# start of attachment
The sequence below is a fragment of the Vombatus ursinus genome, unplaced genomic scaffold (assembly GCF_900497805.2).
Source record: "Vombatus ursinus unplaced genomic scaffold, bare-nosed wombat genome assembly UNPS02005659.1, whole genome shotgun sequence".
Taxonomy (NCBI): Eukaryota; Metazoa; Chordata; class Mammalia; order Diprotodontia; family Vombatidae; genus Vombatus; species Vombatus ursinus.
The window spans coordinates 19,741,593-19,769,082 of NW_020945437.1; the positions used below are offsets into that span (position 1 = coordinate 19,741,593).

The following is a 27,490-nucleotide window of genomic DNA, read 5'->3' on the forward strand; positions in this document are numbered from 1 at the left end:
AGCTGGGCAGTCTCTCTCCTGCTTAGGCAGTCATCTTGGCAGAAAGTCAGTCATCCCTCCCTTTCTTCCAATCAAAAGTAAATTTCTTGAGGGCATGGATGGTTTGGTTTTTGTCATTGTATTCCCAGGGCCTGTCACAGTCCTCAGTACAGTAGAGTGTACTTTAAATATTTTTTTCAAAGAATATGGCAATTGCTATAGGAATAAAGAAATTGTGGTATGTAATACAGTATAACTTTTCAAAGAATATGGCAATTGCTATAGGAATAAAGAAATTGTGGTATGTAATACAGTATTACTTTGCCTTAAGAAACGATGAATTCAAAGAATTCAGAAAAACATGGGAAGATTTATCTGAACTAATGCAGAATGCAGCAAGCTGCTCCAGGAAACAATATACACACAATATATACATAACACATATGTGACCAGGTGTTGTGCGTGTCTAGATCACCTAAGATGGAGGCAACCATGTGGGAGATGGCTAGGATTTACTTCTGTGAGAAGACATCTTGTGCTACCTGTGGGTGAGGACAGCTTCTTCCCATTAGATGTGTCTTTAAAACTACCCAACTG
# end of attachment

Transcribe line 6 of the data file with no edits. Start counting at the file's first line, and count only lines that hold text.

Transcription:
AGCTGGGCAGTCTCTCTCCTGCTTAGGCAGTCATCTTGGCAGAAAGTCAGTCATCCCTCCCTTTCTTCCAATCAAAAGTAAATTTCTTGAGGGCATGGATGGTTTGGTTTTTGTCATTGTATTCCCAGGGCCTGTCACAGTCCTCAGTACAGTAGAGTGTACTTTAAATATTTTTTTCAAAGAATATGGCAATTGCTATAGGAATAAAGAAATTGTGGTATGTAATACAGTATAACTTTTCAAAGAATATGGCAATTGCTATAGGAATAAAGAAATTGTGGTATGTAATACAGTATTACTTTGCCTTAAGAAACGATGAATTCAAAGAATTCAGAAAAACATGGGAAGATTTATCTGAACTAATGCAGAATGCAGCAAGCTGCTCCAGGAAACAATATACACACAATATATACATAACACATATGTGACCAGGTGTTGTGCGTGTCTAGATCACCTAAGATGGAGGCAACCATGTGGGAGATGGCTAGGATTTACTTCTGTGAGAAGACATCTTGTGCTACCTGTGGGTGAGGACAGCTTCTTCCCATTAGATGTGTCTTTAAAACTACCCAACTG